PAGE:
Jukka, they have been reprinted by Whitman Publishing in hardcover, excellent binding, and with the foldout maps in the back folder......I own all of them, but buy them new, not used, because sometimes if they're used the maps are not there anymore. Make sure to get the Whitman Publishing ones.

https://www.amazon.com/s?k=U.S.+Army...ref=nb_sb_noss

Unfortunately, the Mediterranean Theater of Operations books have only been reprinted in cheap paperback versions without the folder of maps. For those I bought the original "Green Backs." They are all excellent books. These you might have to buy used because they can be pricey, but make sure the seller has ALL the maps from the back folder.

I also highly recommend the British official histories as well as the Canadians. I especially like the Canadians history in Italy. Another thing I like about the U.S. British and Canadians histories is even though they are from the Allies perspective, they go into a lot of detail, tactically and operationally from the German perspective as well. They have quite a lot of detail on German units, down to battalion level at times, and commanders. That is why I bought them.
And the maps are the best! Too bad Germany doesn't have a really good detailed Military history, in the same vein as these ones from the Allies. Their "official" history "Germany and the Second World War" is more of a sociological and economic "grand strategy" type of series. For military matters it is nowhere as detailed as the U.S. British and Canadians histories. The only exception would be VIII by Frieser which is really good.
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Old 22nd August 2020, 13:15
Siko54 Siko54 is offline
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Re: Sicily '43: The First Assault on Fortress Europe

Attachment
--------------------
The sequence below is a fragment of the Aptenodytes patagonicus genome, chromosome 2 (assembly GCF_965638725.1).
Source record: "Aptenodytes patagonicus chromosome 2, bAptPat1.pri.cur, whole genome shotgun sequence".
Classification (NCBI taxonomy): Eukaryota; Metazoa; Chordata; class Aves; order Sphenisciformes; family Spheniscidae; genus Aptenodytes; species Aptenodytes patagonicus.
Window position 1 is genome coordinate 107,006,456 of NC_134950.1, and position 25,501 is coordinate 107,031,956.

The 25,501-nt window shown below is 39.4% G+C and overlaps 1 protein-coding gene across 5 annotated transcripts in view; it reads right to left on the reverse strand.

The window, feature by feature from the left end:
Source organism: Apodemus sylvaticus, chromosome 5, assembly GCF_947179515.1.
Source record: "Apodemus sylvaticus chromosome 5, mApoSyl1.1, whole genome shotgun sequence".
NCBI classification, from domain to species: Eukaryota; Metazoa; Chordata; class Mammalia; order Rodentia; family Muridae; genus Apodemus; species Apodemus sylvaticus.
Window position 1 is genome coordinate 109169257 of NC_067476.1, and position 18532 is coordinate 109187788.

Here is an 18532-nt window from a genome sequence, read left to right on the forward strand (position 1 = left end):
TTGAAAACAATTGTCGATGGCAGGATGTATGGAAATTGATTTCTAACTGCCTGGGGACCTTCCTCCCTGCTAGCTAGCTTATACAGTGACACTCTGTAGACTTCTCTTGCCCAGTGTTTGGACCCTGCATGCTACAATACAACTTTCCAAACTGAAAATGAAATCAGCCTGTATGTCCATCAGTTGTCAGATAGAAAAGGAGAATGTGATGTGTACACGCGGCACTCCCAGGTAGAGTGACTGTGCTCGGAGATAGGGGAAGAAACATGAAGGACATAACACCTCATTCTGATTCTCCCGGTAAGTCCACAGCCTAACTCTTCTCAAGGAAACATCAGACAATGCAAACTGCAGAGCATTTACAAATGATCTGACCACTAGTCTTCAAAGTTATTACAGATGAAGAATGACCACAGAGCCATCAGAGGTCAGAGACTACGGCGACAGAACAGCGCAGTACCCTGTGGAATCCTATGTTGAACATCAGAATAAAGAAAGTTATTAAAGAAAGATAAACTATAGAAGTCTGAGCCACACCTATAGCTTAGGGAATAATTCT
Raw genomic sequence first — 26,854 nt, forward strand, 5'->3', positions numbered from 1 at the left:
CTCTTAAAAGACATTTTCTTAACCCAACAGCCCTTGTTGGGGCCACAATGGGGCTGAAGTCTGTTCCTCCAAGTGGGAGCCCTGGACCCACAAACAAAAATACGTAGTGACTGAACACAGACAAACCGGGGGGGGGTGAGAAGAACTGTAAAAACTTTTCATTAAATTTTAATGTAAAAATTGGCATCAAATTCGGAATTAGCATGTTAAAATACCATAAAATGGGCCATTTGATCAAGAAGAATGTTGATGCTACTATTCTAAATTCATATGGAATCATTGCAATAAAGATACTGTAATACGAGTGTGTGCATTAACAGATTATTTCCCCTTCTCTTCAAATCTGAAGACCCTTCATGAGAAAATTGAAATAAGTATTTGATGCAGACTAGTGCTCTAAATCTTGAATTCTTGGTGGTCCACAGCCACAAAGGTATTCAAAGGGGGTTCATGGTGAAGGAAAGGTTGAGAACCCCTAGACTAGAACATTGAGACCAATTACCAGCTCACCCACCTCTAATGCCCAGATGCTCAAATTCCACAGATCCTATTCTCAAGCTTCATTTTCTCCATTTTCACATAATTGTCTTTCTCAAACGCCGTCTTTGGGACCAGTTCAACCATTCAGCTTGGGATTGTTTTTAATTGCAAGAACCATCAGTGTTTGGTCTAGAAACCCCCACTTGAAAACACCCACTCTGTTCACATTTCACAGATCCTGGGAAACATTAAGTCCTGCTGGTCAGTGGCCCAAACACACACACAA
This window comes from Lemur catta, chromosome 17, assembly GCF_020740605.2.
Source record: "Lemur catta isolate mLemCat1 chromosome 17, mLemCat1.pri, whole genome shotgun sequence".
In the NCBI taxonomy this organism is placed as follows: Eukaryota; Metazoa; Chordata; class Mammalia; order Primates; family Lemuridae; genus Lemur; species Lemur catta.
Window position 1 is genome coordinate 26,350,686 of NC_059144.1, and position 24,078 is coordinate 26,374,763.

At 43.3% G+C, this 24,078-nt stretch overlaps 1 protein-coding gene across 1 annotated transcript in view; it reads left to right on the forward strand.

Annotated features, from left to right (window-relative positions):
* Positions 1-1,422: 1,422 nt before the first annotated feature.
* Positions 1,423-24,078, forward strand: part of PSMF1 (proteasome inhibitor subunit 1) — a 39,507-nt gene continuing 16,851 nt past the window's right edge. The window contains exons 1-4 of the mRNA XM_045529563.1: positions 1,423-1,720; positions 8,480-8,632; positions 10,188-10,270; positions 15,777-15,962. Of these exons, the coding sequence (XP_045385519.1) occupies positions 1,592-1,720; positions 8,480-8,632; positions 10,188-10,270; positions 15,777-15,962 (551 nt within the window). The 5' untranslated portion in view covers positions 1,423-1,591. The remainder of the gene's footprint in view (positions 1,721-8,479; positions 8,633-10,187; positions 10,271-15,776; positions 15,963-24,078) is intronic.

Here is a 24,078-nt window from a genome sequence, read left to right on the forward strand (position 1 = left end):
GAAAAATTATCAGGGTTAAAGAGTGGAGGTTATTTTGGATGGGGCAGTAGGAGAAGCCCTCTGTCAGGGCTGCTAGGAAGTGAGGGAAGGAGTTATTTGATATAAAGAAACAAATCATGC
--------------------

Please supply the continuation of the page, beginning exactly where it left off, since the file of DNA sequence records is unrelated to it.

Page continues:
I am a Patreon of James’s at his podcast (wehaveways), which is excellent btw. I don’t doubt he’s made the odd mistake in his books and the negative G one above sounds a bit of a howler, but as someone who put his daughter’s birth month down on his sons passport, I understand how easy it is to make silly mistakes.

I find him to be a very modest, friendly, passionate about WW2 and extremely knowledgeable chap. Why not give his book a try when it comes out before making your mind up ?
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Old 22nd August 2020, 16:02
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Re: Sicily '43: The First Assault on Fortress Europe

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Originally Posted by Siko54 View Post
I am a Patreon of James’s at his podcast (wehaveways), which is excellent btw. I don’t doubt he’s made the odd mistake in his books and the negative G one above sounds a bit of a howler, but as someone who put his daughter’s birth month down on his sons passport, I understand how easy it is to make silly mistakes.
The first negative-g reference I definitely read in a spirit of "there but for the grace of God …", the second one had me thinking he might actually believe it.